Artemis

I’m going reveal my geeky roots… When I was a kid, my friends and I would play Star Trek. Homemade wooden phasers, climbing trees for pretend planets, and creating stories as we went. Not a lot of technology involved — it was just us, goofing around, having fun.

I’m not sure I could convince my friends today to play it, but Artemis may be close to the modern equivalent.

Artemis simulates a spaceship bridge by networking several computers together. One computer runs the simulation and the “main screen”, while the others serve as workstations for the normal jobs a bridge officer might do, like Helm, Communication, Engineering, and Weapon Control. Artemis is a social game where several players are together in one room (“bridge”) , and while they all work together, one player plays the Captain, a person who sits in the middle, doesn’t have a workstation, and tells everyone what to do.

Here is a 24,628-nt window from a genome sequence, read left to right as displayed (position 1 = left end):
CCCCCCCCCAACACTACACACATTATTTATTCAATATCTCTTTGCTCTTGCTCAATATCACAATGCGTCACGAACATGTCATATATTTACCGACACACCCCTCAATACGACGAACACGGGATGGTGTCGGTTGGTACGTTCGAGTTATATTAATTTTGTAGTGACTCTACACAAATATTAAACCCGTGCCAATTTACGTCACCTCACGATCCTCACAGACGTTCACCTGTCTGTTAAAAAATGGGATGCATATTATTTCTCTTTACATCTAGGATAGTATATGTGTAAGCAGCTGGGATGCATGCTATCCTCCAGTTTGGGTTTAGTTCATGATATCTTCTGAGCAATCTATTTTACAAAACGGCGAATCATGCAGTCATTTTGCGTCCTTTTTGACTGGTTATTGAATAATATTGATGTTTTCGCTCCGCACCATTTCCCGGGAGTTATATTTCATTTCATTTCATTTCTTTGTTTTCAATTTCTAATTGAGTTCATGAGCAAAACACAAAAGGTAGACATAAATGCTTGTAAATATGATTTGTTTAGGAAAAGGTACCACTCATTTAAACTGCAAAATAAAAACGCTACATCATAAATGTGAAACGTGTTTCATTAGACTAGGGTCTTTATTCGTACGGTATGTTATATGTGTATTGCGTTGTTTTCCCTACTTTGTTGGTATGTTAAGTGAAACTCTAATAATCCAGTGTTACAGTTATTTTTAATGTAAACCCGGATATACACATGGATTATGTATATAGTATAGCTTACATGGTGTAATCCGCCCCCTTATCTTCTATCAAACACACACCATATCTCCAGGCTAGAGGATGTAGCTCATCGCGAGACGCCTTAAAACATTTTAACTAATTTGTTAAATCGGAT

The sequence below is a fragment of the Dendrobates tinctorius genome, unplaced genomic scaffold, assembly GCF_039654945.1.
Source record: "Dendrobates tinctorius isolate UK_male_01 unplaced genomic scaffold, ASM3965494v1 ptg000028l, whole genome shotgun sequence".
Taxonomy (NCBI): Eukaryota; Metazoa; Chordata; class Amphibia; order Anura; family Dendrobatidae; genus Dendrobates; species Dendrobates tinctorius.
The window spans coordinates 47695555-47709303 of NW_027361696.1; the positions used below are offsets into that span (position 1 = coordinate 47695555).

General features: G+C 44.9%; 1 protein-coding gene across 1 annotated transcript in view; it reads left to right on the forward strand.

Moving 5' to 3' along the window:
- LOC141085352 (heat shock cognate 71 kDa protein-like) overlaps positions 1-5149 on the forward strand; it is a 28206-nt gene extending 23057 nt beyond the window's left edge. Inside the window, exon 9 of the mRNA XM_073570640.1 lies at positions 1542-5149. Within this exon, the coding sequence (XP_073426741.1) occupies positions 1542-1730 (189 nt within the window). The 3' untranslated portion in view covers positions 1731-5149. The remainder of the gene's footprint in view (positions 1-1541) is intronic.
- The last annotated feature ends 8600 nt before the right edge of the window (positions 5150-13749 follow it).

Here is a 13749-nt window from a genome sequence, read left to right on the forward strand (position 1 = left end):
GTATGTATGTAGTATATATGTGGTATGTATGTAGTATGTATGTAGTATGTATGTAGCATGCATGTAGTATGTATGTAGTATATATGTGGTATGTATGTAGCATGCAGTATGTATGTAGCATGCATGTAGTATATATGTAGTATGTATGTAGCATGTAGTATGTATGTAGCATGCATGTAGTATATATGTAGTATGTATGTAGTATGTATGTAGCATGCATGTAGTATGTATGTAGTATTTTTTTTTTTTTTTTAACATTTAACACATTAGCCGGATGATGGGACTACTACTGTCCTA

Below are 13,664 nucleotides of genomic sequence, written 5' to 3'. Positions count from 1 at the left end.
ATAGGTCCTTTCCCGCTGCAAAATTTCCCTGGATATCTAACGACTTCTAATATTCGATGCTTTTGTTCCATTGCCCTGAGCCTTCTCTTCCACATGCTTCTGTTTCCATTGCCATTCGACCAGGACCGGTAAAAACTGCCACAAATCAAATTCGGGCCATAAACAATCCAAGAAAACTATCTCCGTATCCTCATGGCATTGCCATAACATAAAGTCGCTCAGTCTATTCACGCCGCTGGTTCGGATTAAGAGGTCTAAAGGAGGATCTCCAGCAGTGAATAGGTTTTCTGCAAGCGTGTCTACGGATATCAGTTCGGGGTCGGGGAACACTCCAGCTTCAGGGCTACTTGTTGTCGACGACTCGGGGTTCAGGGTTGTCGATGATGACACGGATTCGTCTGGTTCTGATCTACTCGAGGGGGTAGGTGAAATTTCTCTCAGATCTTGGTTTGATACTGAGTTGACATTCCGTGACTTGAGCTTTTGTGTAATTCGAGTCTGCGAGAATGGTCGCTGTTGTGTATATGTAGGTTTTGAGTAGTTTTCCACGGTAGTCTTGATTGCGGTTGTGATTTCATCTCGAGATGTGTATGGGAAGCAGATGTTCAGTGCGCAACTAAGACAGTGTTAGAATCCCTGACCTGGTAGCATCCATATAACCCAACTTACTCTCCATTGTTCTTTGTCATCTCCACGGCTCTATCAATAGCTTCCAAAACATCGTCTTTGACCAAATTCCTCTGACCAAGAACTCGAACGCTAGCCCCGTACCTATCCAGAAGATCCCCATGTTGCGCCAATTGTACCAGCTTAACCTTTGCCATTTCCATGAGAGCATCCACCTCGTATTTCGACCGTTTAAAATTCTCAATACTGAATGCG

The on-screen interfaces are basic. But it’s the way that the game gets players to interact with each other that’s so amazing. Take a look at the videos below to get a sense of the range of play that can emerge. (There are tons more on the Artemis site’s media page.)

People may not video themselves when they play Scrabble — but role playing games have been around for a while. What makes Artemis special is its all-in-the-same-room structure, and the way it controls time. It would be interesting to see how its mechanics might be translated to other, broader, audiences and activities.

(I learned about Artemis from this BERG blog post. Wired and Gamasutra also have interesting discussions on it.)